This cold weather favorite is as versatile as it is delicious. From crisp, citrusy salads to mellow, sweet braises, fennel can add a distinctly herbaceous flavor to many winter meals.
In season now: Fennel
Fennel is in season from fall through early spring, so make sure to take advantage of this crispy and slightly sweet vegetable while it is still at its seasonal best. Fennel has been popular in Europe, especially France and Italy, for literally thousands of years and is now also widely grown in the U.S. The unique flavor of fennel, which has an uncanny similarity to licorice and anise, makes for an appealing and distinctive vegetable choice.
The entirety of the fennel plant is edible, even though the stems and leaves (also referred to as "fronds") are typically discarded. The stalks can be a little tough, but they make a wonderful addition to vegetable stock. The fronds are lovely when chopped and used as a garnish.
Beyond the interesting and herbaceous flavor, fennel contains a range of phytonutrients that give it strong antioxidant and cancer-fighting properties. Its uses are almost as broad as those of an onion, so when the price is right, don't hesitate to stock up on this powerfully nutritious cold weather vegetable.
How to choose and store fennel
Choose fennel with bulbs that are white or light green in color with no splitting or bruising. They should be firm, solid and heavy feeling for their size. Skip over fennel if any flowering buds are present near the fronds, as that signifies that the plant is past its prime.
Store fennel in an open plastic or paper bag in the refrigerator for up to one week. It does gradually lose its flavor the longer it is stored, so it is ideal to use it right after purchase. Do not wash it until you are ready to use it, as the moisture encourages spoilage. If the bulb feels slimy or soft, the fennel is past its prime.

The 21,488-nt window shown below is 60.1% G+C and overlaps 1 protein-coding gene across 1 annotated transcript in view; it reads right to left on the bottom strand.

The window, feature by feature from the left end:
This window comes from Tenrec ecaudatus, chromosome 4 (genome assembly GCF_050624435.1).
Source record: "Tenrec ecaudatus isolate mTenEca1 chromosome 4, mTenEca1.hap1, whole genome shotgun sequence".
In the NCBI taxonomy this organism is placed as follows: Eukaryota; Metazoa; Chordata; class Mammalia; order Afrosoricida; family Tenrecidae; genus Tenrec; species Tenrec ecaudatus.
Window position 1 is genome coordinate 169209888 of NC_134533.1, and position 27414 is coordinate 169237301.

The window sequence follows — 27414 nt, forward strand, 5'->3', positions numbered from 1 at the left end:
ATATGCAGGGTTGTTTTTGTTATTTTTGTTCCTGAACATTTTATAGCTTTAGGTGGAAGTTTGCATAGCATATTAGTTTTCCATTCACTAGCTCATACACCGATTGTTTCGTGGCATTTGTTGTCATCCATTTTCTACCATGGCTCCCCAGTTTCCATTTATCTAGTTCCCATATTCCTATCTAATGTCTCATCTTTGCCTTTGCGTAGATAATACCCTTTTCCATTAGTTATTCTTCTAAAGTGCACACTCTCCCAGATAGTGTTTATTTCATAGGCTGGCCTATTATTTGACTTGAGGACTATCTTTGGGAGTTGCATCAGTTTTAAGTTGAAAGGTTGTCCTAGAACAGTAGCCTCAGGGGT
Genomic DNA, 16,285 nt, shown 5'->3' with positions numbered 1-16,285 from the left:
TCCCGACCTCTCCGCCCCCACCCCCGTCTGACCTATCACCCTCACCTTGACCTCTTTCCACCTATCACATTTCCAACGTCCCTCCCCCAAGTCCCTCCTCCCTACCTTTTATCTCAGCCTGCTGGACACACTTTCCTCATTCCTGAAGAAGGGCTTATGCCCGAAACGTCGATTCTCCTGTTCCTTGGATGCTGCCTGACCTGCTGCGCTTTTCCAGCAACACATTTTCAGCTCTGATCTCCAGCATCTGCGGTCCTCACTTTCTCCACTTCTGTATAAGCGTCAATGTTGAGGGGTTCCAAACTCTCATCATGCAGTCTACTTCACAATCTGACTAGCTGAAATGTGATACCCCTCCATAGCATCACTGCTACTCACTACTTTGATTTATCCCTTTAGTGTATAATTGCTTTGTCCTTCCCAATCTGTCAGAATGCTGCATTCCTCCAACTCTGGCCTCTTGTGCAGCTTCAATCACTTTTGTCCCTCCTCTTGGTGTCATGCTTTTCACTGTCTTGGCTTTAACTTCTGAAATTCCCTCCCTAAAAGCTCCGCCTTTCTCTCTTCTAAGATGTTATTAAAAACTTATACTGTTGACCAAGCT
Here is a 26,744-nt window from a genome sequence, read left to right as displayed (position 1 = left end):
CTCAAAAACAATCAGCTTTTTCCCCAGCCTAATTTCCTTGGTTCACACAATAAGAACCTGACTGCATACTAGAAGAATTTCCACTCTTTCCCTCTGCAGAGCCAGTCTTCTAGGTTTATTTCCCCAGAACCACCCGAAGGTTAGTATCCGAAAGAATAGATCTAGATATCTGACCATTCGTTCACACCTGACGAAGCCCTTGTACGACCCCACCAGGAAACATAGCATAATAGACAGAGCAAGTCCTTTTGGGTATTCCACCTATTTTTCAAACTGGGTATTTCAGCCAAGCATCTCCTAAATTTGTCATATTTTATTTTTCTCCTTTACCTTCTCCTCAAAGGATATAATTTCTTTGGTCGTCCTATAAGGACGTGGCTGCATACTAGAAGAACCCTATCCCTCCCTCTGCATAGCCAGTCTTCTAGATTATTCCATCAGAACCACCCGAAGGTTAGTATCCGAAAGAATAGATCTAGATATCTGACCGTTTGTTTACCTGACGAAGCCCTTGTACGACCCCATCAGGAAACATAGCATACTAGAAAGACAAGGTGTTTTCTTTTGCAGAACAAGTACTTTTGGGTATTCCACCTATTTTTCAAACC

How to use fennel
Raw in salads: The bulbs of fennel are similar to celery in their crispness and striated texture. Remove the tough outer leaves and slice the bulb into very thin pieces. Combine with segmented oranges or grapefruit and walnuts and toss with good olive oil and fresh pepper. You can also toss it with sliced Granny Smith apples and tarragon in light lemon dressing such as this.
Base for soups and sauces: Sautéed fennel adds a lovely sweet flavor to many soups and sauces. Add in a chopped fennel bulb when you are sautéing the onions to give your dish a little added complexity. For a simple and tasty variation on a classic tomato sauce, sauté onion, fennel and garlic until soft and add in good canned crushed tomatoes. Stir in Kalamata or nicoise olives and a touch of dried thyme.
Puree: For a fun spin on pureed potatoes, roast quartered fennel bulbs and onions until very soft. Puree with boiled potatoes and stir in a little butter or heavy cream. Season well and garnish chopped fennel fronds and serve with anything you would normally pair potatoes with.
Braised: Braising fennel really brings out their natural sweetness. Brown quartered fennel wedges in a large pan until caramelized on both sides. Add in some stock, cover and braise over low heat until it is very soft. Or, try this killer recipe for braised fennel with panko and Parmesan cheese:
Braised fennel with panko and Parmesan
Serves 4 as a side
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